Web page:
As IT environments continue to become more complex, it is increasingly clear that the trust model of cybersecurity (opens in new tab) is no longer fit for purpose.
David Gochenaur is a Senior Director of Cyber Security at end-to-end managed services firm Ensono (opens in new tab).
The trust model only works when it is used by a specific small group of employees accessing an IT environment that is only on-premise. However, as the hybrid way of working becomes the norm, it is increasingly risky to trust the variety of end points (opens in new tab) to manually adhere to all authentication measures and preventative procedures. IBM estimated that over the past year, businesses that were affected by data breaches lost an average of $4.24 million. Without the correct procedures in place, a critical data breach is just one click away.
In the face of these challenges, many organizations around the globe are turning towards Zero Trust architecture. A notable example of this can be seen in May of 2021 when the President of the United States, Joe Biden, issued a mandate dictating that all federal agencies, such as the FBI, would have to align with Zero Trust architecture.
What exactly is Zero Trust?
Zero Trust is a cybersecurity model which utilizes constant identification and authentication across device, identity, and user, before any access to data is provided. This is done to ensure that sensitive data remains unexploited even if a bad actor has gained access to a certain IT environment. Through constant authentication, trust is essentially eliminated from the cybersecurity risk equation and nullified as a vulnerability.
The effectiveness of the Zero Trust model relies as much on behavioral and cultural elements as it does on technological changes. The greatest risk to an organization cyber safety is human error. There needs to be an enormous cultural buy-in within a business to mitigate the risk from human workers.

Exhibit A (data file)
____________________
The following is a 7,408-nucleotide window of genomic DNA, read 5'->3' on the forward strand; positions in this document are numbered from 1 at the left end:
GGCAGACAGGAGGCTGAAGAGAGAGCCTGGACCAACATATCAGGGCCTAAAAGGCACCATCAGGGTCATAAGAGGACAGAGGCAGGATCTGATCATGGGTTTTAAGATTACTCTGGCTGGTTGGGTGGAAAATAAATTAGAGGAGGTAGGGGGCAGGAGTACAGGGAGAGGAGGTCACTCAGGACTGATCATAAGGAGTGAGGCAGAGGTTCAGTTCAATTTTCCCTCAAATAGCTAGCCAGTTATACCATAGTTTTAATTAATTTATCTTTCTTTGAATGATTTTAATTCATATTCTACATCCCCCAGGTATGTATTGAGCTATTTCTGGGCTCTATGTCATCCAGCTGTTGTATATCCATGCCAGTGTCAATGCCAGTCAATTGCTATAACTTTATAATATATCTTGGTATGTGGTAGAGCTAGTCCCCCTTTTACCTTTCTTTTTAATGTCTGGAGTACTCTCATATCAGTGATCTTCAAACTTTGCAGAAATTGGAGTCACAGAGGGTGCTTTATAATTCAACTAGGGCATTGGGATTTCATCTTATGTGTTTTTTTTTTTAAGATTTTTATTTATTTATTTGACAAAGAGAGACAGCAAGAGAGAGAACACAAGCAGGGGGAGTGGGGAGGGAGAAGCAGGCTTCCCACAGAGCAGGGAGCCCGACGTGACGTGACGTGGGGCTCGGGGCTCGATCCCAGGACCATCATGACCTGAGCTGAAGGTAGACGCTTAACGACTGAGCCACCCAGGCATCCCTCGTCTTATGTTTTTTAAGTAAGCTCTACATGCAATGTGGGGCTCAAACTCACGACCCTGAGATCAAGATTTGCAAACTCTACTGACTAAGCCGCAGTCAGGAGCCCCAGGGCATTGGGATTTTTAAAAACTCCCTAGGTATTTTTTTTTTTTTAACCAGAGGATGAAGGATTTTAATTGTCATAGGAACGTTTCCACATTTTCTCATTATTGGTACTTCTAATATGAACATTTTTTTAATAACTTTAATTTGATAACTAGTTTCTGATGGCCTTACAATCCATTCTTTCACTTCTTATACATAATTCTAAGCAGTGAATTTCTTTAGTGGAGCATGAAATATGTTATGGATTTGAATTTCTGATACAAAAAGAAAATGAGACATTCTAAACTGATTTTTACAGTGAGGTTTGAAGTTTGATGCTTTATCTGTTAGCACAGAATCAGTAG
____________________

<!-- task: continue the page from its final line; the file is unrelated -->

Remote working and the Zero Trust model
Bad actors have taken advantage of the enormous number of vulnerabilities that come about because of employees (opens in new tab) accessing data and work systems from home. As such, cybercrime has multiplied hugely since the beginning of mass remote working (opens in new tab). It is now considered the most prevalent crime within the United Kingdom. 2021 saw cybercrime rise 7.5% on the previous year, as the UK’s National Cyber Security Council (NCSC) dealt with a record 777 cyber incidents.
It has also become very difficult for businesses to implement a standardized cybersecurity strategy. This is brought about due to the different hosting (opens in new tab) services that companies use to ensure that they can keep up with the demands of the working world. Security protocols often vary between providers, hindering the process of delivering a meaningful, uniform security strategy.
The Zero Trust framework
Zero Trust is an authentication model that can be used across all IT architectures. It is cost-effective, and it does not see conventional network perimeters. Zero Trust creates a cyber defense framework that is perfectly suited for remote or hybrid working (opens in new tab), as all end points, local infrastructure, and cloud services are all set within one model.